I have a question regarding the meaning of a stanza from Keats' Endymion:

Among the shepherds, ’twas believed ever,
That not one fleecy lamb which thus did sever
From the white flock, but pass’d unworried
By angry wolf, or pard with prying head,
Until it came to some unfooted plains
Where fed the herds of Pan: ay great his gains
Who thus one lamb did lose.

I am not sure which is the main clause is in the above sentence whose subject is 'not one fleecy lamb'. In other word, I don't understand the meaning to the above stanza; I am confused about the end of the stanza - from 'ay great his gain...'. Can someone please explain?


2 Answers 2


The main verb here is "pass'd", and what you're missing is the now rather archaic (and in this case divided by an intervening phrase) usage of the phrase "not one but". I can't find a good dictionary reference for this, but, in the English of Keats's time, "not one but did X" meant (and still means, but so rarely used now as to be almost obsolete) "everyone did X".

I'd guess, without proof, that this was probably originally a holdover from the French "ne ... que", which is similar, word by word, to "not ... but", and which functions as a sort of double negation to mean "only".

You can find this usage in various other older pieces of literature, including 20th-century ones, several of which have previously been asked about on Stack Exchange:

One by one he subdued his father's trees
By riding them down over and over again
Until he took the stiffness out of them,
And not one but hung limp, not one was left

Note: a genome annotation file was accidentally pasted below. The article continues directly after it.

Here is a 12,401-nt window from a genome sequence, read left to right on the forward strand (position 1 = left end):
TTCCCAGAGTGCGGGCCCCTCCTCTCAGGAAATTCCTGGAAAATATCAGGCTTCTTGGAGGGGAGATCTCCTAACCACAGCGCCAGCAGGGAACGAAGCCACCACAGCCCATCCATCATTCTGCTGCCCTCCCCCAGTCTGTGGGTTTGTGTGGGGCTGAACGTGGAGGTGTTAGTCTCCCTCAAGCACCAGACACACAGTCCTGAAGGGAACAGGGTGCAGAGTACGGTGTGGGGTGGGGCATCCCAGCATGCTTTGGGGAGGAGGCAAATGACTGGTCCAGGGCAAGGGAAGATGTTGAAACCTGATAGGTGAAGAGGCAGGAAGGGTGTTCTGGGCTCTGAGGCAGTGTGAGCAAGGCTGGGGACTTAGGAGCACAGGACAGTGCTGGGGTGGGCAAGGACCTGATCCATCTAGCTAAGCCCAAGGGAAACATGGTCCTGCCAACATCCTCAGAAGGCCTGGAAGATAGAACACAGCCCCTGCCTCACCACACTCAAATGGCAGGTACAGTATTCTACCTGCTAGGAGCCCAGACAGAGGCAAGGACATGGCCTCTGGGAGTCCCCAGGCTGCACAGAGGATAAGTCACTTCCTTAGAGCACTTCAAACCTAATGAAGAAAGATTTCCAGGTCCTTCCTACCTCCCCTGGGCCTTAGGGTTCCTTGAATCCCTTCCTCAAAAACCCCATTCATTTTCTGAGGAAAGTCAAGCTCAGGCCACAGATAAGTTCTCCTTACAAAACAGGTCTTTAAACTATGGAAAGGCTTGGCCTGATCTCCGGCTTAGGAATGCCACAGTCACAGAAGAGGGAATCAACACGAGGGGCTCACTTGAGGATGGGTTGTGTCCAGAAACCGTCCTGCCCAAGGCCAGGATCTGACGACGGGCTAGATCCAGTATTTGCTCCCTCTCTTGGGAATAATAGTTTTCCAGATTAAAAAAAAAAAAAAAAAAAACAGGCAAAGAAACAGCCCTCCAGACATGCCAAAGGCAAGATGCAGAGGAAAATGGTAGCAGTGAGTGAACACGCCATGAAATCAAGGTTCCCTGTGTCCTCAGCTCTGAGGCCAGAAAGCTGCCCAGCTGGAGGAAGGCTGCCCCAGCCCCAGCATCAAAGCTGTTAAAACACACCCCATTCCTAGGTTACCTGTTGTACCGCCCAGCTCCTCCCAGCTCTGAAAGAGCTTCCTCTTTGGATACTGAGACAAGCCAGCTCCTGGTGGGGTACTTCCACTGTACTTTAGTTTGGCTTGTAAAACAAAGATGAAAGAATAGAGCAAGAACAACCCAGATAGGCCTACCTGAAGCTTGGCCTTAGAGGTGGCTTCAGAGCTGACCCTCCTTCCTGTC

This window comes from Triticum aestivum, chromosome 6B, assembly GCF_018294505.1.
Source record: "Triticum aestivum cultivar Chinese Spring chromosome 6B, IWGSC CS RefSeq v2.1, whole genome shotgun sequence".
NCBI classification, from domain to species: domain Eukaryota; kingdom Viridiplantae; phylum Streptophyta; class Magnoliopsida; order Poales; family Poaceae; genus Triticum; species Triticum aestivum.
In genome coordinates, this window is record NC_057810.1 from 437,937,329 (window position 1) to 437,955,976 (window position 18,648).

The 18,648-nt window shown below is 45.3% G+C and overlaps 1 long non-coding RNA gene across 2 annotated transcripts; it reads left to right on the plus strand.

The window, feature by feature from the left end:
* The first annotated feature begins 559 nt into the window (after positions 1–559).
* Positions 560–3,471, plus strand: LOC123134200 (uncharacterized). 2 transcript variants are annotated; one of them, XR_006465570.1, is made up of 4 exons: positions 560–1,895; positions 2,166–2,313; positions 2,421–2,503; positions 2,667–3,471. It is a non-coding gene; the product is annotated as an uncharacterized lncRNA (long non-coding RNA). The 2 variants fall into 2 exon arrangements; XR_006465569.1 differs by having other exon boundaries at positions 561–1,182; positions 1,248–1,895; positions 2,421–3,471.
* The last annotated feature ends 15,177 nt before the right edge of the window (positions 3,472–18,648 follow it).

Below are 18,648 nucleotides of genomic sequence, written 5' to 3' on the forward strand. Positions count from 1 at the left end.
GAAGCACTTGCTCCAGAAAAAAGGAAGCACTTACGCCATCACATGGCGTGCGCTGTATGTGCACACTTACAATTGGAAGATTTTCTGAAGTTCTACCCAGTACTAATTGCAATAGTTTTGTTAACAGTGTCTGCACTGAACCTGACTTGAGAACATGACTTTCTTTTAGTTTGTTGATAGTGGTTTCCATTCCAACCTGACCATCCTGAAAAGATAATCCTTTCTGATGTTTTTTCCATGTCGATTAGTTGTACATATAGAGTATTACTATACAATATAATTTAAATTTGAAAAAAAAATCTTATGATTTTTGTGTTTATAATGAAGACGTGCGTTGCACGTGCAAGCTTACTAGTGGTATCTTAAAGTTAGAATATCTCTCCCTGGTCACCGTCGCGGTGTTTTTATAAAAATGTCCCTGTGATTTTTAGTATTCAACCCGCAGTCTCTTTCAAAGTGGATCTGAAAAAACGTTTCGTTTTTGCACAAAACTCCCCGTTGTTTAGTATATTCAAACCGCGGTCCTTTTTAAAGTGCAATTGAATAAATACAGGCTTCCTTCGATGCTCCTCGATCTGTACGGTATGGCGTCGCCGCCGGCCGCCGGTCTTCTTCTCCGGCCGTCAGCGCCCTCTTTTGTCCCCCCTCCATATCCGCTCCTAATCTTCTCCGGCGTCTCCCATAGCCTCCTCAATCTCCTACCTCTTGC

For him to conquer.

-- Robert Frost, "Birches" (1915), previously asked about on Literature SE

Peruse them well:
Not one of those but had a noble father.

-- William Shakespeare, All's Well That Ends Well (1623), previously mentioned on Literature SE

There were nearly twenty-five million inhabited planets in the Galaxy then, and not one but owed allegiance to the Empire whose seat was on Trantor.

-- Isaac Asimov, Foundation (1942), previously asked about on English Language & Usage SE

So your Keats passage could be rephrased in more modern language as:

The shepherds always believed
That every fleecy lamb which thus departed
From the white flock would pass unharmed
By angry wolf or preying leopard,
Until it came to some untrodden plains
Where Pan's herds fed: everyone gained greatly
If he lost a lamb like this.

  • Could it be interpreted as missing a ‘there was’ before the ‘none but’?
    – gidds
    Mar 6 at 12:25

The difficult word here is “but”, which Keats uses in the following sense. (All definitions in this answer come from the Oxford English Dictionary.)

but, conj., 10.e.(b) With the pronominal subject or object of the subordinate clause unexpressed, so that but acts as a negative relative: that…not, who…not (e.g. Not a man but felt this terror,† i.e. there was not a man who did not feel this terror, they all felt this terror). Now archaic and rare.

† The dictionary’s example comes from Lamia by Keats, showing that the poet employed the word in this sense.

So the main verb of the sentence is “passed” and if we temporarily remove the subordinate clause “which thus did sever from the white flock” then we get “not one lamb … but passed”, that is, the shepherds believed that all the lost lambs passed to the fields of Pan, unworried by wild animals. For “unworried” we need this sense of “worry”:

worry, v. 3.a. To seize by the throat with the teeth and tear or lacerate; to kill or injure by biting and shaking. Said e.g. of dogs or wolves attacking sheep, or of hounds when they seize their quarry.

The meaning of “ay” is uncertain—it could be “yes” (some editors put a comma afterwards to force this meaning) or it could be “always, ever”. Either way, the implication, I think, is that the shepherds believed that their lost lambs were offerings to Pan, the god of shepherds, who rewarded them with “great gains” in the size of the their flocks.

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